History Matters: China and Global Governance
AbstractThis paper focuses on the two-way relationship between China and the international economic system. China’s embrace of the global institutions and their rules and norms helped guide its spectacular economic growth and integration into the world economy. China’s impact on the global economic order is still an open question, however. Its sheer size and dynamism makes it a force to be reckoned with. So far its influence has been largely constructive but recent signs of assertiveness raise questions about the future. History matters to the answer. Memories of both historical pre-eminence and humiliation drive nationalism and assertiveness at the same time that China identifies with developing countries as a counterbalance rather than as a leader or enforcer of the global norms and rules. The paper evaluates China’s role in the regional and global economic institutions by applying this criterion of economic cooperation: is China willing to modify national policies in recognition of international economic interdependence? The evidence presented is mixed reflecting the complexities of China’s modernization and re-emergence. China actively supports the order in some forums, shows passivity in others yet in still others increasingly asserts its own interests regardless of the global rules. The paper draws conclusions and future implications of this new ‘normal’.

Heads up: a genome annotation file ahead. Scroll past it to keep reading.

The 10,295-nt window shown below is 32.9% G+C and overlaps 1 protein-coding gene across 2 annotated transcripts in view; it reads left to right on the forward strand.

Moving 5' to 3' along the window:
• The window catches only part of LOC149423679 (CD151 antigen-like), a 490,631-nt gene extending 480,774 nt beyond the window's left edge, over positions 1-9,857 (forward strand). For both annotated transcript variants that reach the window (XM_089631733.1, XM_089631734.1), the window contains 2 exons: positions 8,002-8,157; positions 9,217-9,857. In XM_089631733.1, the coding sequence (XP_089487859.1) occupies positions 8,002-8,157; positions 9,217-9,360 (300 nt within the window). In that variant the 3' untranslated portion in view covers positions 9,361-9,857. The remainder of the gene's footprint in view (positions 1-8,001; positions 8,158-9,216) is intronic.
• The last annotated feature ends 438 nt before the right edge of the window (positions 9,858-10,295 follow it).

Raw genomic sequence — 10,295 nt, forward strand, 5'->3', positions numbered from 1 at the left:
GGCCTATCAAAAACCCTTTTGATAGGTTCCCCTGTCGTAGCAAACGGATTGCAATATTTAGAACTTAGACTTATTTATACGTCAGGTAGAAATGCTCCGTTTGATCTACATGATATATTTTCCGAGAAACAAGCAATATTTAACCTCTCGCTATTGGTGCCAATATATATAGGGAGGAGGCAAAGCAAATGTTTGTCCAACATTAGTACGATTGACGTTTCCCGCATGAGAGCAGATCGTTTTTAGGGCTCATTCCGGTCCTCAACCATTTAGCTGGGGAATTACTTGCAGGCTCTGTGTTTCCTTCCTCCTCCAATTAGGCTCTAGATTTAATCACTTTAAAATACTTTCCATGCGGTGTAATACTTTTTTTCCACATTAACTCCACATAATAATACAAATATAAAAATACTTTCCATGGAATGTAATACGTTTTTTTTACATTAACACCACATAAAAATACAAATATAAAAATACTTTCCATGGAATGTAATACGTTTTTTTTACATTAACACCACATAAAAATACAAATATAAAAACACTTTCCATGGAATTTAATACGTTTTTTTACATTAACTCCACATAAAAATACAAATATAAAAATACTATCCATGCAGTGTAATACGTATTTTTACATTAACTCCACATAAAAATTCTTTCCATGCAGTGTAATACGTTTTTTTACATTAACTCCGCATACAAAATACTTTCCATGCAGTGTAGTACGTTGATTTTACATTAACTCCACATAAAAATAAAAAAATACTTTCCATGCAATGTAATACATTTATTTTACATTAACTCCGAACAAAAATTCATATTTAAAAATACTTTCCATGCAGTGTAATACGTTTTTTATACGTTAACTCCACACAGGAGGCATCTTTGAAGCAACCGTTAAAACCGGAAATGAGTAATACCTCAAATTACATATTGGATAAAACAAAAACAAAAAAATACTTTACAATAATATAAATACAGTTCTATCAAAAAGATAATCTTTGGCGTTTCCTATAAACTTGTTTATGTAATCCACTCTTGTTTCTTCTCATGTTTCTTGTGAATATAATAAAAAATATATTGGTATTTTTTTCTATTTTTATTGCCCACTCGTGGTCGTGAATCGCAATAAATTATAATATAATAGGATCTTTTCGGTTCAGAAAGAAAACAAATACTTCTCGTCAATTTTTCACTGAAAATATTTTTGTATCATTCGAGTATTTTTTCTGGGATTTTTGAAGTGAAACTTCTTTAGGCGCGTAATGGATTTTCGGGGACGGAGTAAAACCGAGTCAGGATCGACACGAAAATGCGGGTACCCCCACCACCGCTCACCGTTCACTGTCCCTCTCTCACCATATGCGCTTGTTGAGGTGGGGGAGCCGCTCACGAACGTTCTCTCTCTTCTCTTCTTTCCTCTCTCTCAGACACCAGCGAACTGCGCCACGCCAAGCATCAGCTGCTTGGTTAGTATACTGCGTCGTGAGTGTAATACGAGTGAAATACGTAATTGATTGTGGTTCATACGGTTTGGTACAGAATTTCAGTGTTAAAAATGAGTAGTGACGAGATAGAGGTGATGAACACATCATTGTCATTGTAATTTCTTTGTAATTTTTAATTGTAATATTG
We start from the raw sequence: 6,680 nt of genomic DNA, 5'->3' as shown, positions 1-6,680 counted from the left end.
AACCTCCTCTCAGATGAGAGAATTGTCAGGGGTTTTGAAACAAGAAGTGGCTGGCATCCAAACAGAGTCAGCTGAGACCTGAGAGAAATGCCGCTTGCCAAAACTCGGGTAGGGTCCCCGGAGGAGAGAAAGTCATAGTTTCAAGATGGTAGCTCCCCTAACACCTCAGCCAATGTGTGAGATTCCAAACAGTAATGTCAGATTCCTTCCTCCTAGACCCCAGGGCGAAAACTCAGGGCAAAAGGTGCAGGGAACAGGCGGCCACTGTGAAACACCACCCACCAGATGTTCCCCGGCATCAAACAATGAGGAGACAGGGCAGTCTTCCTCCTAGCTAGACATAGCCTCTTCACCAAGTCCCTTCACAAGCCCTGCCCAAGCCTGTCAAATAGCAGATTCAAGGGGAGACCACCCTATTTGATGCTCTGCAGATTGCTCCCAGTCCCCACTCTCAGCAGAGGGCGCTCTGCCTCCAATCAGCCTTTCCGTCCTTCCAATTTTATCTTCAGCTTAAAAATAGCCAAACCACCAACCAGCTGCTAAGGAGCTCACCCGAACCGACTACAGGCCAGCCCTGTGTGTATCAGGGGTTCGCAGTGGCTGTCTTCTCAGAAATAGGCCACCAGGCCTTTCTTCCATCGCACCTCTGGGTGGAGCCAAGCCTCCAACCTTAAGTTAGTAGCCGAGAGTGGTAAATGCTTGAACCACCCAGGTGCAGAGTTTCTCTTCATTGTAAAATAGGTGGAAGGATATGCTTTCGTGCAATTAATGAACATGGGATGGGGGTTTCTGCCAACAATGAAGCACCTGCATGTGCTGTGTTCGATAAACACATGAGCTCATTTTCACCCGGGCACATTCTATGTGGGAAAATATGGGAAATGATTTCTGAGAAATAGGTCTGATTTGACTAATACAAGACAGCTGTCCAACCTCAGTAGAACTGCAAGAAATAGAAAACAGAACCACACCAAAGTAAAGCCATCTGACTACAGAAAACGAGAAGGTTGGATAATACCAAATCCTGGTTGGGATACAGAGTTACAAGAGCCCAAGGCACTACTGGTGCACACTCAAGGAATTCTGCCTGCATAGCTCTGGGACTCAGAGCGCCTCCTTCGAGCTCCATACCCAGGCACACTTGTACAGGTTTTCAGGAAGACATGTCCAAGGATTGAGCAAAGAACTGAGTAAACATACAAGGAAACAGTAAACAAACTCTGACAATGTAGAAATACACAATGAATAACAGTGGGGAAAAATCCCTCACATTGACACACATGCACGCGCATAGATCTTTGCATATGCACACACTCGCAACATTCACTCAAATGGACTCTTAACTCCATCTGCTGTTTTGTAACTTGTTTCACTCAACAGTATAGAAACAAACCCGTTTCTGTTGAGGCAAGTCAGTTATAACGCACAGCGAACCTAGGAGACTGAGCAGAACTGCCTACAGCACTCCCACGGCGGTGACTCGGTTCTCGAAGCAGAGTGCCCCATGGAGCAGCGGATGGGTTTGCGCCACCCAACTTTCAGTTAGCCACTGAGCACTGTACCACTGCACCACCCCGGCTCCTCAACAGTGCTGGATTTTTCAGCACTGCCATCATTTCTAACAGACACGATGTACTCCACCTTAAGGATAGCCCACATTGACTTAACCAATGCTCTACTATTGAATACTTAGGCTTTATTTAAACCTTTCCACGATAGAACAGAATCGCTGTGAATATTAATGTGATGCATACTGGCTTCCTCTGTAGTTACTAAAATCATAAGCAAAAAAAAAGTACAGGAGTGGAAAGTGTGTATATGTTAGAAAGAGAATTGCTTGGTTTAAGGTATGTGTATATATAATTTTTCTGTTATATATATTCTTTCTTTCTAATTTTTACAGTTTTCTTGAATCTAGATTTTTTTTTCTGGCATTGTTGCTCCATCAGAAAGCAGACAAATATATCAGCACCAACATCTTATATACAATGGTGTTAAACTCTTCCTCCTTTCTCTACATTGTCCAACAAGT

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Bibliographic InfoPaper provided by Rotman Institute for International Business, Joseph L. Rotman School of Management, University of Toronto in its series Working Papers Series with number 20.
Length: 30 Pages
Date of creation: Jan 2011
Date of revision: Jan 2011
Other versions of this item:
- NEP-ALL-2011-01-23 (All new papers)
- NEP-CWA-2011-01-23 (Central & Western Asia)
- NEP-HIS-2011-01-23 (Business, Economic & Financial History)
- NEP-TRA-2011-01-23 (Transition Economics)
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